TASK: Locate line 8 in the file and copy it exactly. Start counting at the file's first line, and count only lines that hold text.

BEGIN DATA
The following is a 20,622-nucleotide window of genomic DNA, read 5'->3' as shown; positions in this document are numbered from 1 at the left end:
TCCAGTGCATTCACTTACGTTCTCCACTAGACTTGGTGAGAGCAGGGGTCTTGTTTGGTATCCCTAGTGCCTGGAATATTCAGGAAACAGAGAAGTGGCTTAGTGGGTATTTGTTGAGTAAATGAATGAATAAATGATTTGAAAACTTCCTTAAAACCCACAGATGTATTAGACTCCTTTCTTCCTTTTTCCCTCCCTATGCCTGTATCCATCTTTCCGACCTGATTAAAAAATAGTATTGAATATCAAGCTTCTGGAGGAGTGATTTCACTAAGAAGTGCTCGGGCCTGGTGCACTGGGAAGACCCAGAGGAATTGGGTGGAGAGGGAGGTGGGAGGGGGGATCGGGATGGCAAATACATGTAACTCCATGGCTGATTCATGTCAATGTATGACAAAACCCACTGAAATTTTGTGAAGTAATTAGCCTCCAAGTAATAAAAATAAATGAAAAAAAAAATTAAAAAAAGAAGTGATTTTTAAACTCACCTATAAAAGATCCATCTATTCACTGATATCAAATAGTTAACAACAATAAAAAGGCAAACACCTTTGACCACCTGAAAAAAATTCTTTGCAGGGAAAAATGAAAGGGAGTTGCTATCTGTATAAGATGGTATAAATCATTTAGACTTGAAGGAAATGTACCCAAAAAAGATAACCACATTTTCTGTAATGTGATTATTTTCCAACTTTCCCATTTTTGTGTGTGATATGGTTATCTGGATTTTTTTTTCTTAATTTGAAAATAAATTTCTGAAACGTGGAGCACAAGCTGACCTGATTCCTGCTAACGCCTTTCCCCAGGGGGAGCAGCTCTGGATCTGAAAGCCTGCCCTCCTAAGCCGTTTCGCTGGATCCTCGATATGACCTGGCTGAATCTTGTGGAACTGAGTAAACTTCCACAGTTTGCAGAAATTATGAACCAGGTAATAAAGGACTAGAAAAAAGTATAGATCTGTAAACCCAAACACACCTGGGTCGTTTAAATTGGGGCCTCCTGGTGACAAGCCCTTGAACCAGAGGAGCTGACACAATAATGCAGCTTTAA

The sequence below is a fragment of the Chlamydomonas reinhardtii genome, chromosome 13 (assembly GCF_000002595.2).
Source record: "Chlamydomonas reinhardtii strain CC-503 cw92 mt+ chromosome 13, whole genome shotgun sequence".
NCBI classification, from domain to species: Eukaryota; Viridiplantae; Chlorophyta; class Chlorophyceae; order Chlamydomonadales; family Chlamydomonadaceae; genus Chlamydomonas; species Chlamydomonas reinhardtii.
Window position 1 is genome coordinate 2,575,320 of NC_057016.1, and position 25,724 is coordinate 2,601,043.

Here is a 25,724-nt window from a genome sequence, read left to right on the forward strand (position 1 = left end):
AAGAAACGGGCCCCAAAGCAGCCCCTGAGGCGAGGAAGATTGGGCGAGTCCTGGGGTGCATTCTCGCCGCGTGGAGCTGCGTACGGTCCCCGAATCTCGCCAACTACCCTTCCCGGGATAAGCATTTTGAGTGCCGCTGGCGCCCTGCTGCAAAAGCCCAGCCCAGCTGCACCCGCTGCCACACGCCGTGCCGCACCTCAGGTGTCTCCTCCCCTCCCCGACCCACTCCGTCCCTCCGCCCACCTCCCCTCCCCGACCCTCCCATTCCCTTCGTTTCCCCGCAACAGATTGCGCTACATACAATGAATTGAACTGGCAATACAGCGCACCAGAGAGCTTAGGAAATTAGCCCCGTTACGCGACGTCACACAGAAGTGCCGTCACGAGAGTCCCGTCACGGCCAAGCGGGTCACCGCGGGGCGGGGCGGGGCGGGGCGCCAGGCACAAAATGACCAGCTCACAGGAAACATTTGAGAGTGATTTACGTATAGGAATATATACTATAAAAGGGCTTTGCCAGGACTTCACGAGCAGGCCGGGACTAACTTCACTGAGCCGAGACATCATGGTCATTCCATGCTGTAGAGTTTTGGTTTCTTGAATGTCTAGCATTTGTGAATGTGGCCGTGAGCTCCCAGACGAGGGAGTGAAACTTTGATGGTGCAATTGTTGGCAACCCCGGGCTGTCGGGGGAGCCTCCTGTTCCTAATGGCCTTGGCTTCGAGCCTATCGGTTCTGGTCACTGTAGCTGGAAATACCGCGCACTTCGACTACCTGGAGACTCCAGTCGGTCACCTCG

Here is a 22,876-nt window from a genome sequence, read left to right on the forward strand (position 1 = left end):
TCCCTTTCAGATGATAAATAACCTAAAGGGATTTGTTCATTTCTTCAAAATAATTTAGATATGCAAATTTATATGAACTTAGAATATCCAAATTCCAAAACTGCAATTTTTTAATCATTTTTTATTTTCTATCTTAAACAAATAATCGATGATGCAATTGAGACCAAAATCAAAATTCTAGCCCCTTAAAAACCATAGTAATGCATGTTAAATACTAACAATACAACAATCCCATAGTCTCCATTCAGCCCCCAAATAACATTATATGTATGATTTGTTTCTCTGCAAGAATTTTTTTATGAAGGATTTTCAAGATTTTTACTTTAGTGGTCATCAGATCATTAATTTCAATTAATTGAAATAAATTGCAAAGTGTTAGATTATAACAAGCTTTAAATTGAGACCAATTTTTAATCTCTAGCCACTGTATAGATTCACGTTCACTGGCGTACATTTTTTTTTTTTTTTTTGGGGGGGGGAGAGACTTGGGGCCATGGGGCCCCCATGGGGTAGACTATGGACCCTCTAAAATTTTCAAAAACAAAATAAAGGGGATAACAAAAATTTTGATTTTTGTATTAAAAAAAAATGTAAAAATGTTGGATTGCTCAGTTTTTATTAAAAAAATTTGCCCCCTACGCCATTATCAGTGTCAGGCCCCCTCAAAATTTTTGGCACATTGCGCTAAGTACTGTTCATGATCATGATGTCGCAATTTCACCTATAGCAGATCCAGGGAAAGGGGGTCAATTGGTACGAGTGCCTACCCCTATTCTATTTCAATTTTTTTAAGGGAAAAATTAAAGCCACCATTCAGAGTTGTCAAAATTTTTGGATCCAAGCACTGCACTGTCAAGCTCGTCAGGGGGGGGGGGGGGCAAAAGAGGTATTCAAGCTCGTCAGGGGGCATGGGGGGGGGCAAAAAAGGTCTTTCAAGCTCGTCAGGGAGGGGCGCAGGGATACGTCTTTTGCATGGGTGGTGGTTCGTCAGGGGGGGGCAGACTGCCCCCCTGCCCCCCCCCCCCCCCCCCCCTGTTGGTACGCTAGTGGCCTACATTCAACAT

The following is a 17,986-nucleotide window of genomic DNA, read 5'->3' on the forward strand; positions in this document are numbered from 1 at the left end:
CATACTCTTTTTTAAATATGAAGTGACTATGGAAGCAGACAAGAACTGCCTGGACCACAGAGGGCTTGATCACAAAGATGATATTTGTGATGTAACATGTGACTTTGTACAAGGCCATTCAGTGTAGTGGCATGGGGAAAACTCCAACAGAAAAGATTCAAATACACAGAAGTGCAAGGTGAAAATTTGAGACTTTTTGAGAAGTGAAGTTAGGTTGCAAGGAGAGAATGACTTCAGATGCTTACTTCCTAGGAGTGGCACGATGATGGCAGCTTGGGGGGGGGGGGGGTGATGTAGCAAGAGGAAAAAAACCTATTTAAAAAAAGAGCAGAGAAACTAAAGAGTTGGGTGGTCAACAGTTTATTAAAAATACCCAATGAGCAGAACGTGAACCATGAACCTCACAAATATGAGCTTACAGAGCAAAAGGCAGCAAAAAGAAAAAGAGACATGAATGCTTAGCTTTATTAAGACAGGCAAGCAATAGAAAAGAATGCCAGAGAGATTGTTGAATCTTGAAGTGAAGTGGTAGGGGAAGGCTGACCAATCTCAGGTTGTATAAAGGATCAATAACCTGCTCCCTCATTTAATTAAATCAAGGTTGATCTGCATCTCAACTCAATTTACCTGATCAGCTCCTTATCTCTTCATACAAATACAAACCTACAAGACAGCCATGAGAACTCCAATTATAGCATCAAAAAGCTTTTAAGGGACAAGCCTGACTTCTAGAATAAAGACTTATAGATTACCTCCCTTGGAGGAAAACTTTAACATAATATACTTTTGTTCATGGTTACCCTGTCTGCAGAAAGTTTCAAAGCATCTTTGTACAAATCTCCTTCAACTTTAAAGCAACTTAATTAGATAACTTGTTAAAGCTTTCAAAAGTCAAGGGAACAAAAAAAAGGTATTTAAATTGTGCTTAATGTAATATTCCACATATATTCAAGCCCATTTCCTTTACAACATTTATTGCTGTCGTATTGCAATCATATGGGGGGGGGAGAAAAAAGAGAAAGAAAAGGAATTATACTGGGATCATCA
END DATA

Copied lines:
AAGAAACGGGCCCCAAAGCAGCCCCTGAGGCGAGGAAGATTGGGCGAGTCCTGGGGTGCATTCTCGCCGCGTGGAGCTGCGTACGGTCCCCGAATCTCGCCAACTACCCTTCCCGGGATAAGCATTTTGAGTGCCGCTGGCGCCCTGCTGCAAAAGCCCAGCCCAGCTGCACCCGCTGCCACACGCCGTGCCGCACCTCAGGTGTCTCCTCCCCTCCCCGACCCACTCCGTCCCTCCGCCCACCTCCCCTCCCCGACCCTCCCATTCCCTTCGTTTCCCCGCAACAGATTGCGCTACATACAATGAATTGAACTGGCAATACAGCGCACCAGAGAGCTTAGGAAATTAGCCCCGTTACGCGACGTCACACAGAAGTGCCGTCACGAGAGTCCCGTCACGGCCAAGCGGGTCACCGCGGGGCGGGGCGGGGCGGGGCGCCAGGCACAAAATGACCAGCTCACAGGAAACATTTGAGAGTGATTTACGTATAGGAATATATACTATAAAAGGGCTTTGCCAGGACTTCACGAGCAGGCCGGGACTAACTTCACTGAGCCGAGACATCATGGTCATTCCATGCTGTAGAGTTTTGGTTTCTTGAATGTCTAGCATTTGTGAATGTGGCCGTGAGCTCCCAGACGAGGGAGTGAAACTTTGATGGTGCAATTGTTGGCAACCCCGGGCTGTCGGGGGAGCCTCCTGTTCCTAATGGCCTTGGCTTCGAGCCTATCGGTTCTGGTCACTGTAGCTGGAAATACCGCGCACTTCGACTACCTGGAGACTCCAGTCGGTCACCTCG